BioSense is a system-of-systems, with data being received from federal partners, existing health department systems, hospital systems, and individual hospitals. In 2008, the primary data sources were 532 civilian hospital EDs, 333 DoD facilities, and 770 VA facilities. These data sources vary markedly in their geographic coverage, population coverage, demographics, and timeliness of reporting. Demographically, visits to BioSense EDs are reasonably representative of the U.S ED population [20, 21]; DoD visits, which are made by active duty personnel, retired persons, and family members, represent a younger population with a higher proportion of males; and VA visits represent an older and heavily male population. Since 2006, most of the growth in the system has been through receipt of data from existing state or local health department systems that provide ED chief complaint data. Time from patient visit to data receipt at CDC was shortest for civilian hospital chief complaint data, especially if the data was sent directly from the hospital rather than via a state or local system. A detailed comparison of ED data from BioSense with a nationally representative survey performed by the National Center for Health Statistics is underway [20, 21]. However, the 2 most common reasons for visit (abdominal pain and chest pain) are the same in both systems. We estimate that in 2008 BioSense captured chief complaints from about 14--15% of all US ED visits.
We have summarized visit rates for both the broader syndromes and narrower sub-syndromes. Because they capture more specific concepts, sub-syndromes may be more useful. For example, during a 3-day period of smoke exposure due to wildfires in San Diego in October 2007, ED chief complaint visits increased 22% above the previous 28 days for the respiratory syndrome; in comparison, increases were larger for 2 respiratory sub-syndromes, dyspnea (50%) and asthma (182%) . Automated surveillance was originally geared to infectious diseases, and many of the sub-syndromes fall under infectious categories such as respiratory and gastrointestinal. However, we also include sub-syndromes related to injuries, chronic diseases, and a number of general concepts not fitting in any of the above categories (i.e., malaise and fatigue). The breadth of concepts that can be monitored, albeit in a simple manner, is a strength of this system.
At least 3 methods are commonly used to make syndrome assignments from chief complaint data. The Real-Time Outbreak Detection System (RODS), which uses 7 syndromes, employs a training dataset of ED records which have been assigned manually to syndromes by experts; this dataset then is used to train CoCo, a naïve Bayesian classifier, to make the free-text chief-complaint-to-syndrome assignment during production data analysis . The Early Notification of Community-Based Epidemics (ESSENCE) system, which uses variable numbers of syndromes and sub-syndromes in different versions, first normalizes the text to remove punctuation and expand abbreviations and then assigns the normalized text to a concept using human-assigned weights . Other systems, including the Early Aberration Reporting System (EARS)  and the New York City system , use a text-parsing method, similar to that used by BioSense, which scans for keywords, misspellings, and abbreviations and then makes the category assignments.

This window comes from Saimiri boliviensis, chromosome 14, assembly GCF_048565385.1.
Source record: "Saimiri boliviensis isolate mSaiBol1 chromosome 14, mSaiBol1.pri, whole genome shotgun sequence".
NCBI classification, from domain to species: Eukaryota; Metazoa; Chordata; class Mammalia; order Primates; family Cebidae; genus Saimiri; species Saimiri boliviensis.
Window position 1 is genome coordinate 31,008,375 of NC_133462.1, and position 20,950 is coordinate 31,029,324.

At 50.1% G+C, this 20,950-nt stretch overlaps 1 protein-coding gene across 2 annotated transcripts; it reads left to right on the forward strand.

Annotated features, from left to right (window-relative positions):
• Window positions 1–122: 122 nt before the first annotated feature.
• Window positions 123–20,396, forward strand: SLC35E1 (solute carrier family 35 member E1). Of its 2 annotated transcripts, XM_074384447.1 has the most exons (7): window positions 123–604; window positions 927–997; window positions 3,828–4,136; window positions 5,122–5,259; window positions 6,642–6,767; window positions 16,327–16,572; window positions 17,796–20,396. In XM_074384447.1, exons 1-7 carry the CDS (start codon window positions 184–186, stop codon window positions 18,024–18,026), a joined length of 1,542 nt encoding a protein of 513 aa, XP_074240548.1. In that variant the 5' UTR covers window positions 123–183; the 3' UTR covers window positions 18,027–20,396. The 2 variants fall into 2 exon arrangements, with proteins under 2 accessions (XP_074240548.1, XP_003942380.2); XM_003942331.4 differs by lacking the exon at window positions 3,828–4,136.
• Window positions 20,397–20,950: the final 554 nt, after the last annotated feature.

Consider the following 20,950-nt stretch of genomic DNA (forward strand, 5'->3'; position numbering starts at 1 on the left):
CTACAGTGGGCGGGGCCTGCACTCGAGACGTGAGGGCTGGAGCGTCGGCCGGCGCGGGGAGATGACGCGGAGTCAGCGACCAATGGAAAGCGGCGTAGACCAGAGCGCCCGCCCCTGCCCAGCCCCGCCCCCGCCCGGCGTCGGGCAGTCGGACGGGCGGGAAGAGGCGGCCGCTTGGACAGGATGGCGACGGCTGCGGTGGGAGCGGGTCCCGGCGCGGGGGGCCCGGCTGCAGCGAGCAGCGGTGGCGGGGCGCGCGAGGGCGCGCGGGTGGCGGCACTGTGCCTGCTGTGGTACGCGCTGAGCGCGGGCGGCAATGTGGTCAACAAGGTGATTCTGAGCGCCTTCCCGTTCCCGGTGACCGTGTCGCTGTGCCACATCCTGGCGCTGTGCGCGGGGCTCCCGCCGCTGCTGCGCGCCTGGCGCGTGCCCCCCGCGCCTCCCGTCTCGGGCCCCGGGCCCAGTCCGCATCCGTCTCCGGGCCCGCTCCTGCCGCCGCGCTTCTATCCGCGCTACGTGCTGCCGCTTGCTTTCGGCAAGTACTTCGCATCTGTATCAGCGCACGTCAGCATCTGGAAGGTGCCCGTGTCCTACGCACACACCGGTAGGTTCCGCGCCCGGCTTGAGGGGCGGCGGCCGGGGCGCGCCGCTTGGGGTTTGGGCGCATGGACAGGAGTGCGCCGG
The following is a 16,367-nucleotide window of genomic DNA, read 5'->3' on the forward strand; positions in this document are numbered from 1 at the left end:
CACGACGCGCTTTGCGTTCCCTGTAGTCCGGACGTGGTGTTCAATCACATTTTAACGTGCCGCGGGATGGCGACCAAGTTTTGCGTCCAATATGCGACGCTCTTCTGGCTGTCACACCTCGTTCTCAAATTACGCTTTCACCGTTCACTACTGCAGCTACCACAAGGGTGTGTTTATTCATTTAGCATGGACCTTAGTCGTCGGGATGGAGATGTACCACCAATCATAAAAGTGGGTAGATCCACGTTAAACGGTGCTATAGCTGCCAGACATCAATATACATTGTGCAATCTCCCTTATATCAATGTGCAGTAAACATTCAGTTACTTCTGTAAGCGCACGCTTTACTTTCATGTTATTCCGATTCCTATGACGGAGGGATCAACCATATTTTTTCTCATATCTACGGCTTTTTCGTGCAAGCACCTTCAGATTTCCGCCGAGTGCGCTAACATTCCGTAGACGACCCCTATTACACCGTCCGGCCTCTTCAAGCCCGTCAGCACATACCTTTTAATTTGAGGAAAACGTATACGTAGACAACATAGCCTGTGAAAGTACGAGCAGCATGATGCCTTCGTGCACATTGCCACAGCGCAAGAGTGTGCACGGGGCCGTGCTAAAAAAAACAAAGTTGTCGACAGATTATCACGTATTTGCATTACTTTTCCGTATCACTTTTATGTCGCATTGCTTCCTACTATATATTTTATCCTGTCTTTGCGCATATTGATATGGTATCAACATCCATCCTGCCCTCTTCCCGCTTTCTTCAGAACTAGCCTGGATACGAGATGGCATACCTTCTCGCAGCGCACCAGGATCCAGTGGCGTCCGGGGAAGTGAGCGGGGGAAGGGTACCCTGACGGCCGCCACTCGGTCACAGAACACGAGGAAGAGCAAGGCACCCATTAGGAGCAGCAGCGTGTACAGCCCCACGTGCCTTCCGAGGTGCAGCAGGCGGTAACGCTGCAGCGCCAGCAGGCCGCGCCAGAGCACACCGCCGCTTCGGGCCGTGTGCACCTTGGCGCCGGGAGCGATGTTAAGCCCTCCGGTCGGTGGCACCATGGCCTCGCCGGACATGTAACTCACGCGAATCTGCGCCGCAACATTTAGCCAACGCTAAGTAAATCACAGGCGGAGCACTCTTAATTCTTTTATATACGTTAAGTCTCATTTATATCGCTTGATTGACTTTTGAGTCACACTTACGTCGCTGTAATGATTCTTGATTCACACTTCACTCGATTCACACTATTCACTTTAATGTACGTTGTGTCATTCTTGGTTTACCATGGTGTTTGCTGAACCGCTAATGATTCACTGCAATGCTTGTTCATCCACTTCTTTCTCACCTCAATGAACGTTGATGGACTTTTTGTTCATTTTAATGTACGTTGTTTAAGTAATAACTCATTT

In comparing BioSense with other commonly-used automated surveillance systems such as EARS, ESSENCE, or RODS, it is useful to distinguish between the BioSense program, which supports a number of activities including collation of numerous data types from around the U.S., vs. the BioSense application, which displays data and analyses. Other systems do not have a function comparable to the BioSense program, but instead provide software tools for a locality to analyze its own data. In comparison with the BioSense application, other systems use different surveillance concepts (as noted above), different statistical methods for finding data anomalies, and different interfaces for displaying results. An evaluation of the sensitivity and specificity of statistical methods used in BioSense has been published ; this includes a comparison with methods used in EARS but not with those used in other systems. A study funded by BioSense found that, because of greater familiarity and engagement, epidemiologists generally preferred to use systems that they developed rather than the BioSense application ; these results are useful as plans, outlined in the Conclusion, are being made to revise the BioSense program.